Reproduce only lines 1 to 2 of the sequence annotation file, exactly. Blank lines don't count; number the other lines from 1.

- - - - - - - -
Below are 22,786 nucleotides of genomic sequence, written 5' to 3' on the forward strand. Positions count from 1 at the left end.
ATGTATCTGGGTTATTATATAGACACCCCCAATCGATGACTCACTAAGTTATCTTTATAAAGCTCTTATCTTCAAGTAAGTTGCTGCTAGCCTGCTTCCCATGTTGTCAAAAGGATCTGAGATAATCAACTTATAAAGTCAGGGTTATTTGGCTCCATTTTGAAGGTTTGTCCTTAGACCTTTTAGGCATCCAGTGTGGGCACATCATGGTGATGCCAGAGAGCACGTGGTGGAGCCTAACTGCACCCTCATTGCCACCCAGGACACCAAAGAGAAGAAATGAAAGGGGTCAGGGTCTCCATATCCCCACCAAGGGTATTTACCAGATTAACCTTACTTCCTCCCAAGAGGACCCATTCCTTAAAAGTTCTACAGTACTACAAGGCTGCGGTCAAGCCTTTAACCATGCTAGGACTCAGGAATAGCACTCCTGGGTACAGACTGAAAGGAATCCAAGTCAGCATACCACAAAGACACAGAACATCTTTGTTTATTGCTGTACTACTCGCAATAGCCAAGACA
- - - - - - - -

Below are 22,786 nucleotides of genomic sequence, written 5' to 3' on the forward strand. Positions count from 1 at the left end.
ATGTATCTGGGTTATTATATAGACACCCCCAATCGATGACTCACTAAGTTATCTTTATAAAGCTCTTATCTTCAAGTAAGTTGCTGCTAGCCTGCTTCCCATGTTGTCAAAAGGATCTGAGATAATCAACTTATAAAGTCAGGGTTATTTGGCTCCATTTTGAAGGTTTGTCCTTAGACCTTTTAGGCATCCAGTGTGGGCACATCATGGTGATGCCAGAGAGCACGTGGTGGAGCCTAACTGCACCCTCATTGCCACCCAGGACACCAAAGAGAAGAAATGAAAGGGGTCAGGGTCTCCATATCCCCACCAAGGGTATTTACCAGATTAACCTTACTTCCTCCCAAGAGGACCCATTCCTTAAAAGTTCTACAGTACTACAAGGCTGCGGTCAAGCCTTTAACCATGCTAGGACTCAGGAATAGCACTCCTGGGTACAGACTGAAAGGAATCCAAGTCAGCATACCACAAAGACACAGAACATCTTTGTTTATTGCTGTACTACTCGCAATAGCCAAGACA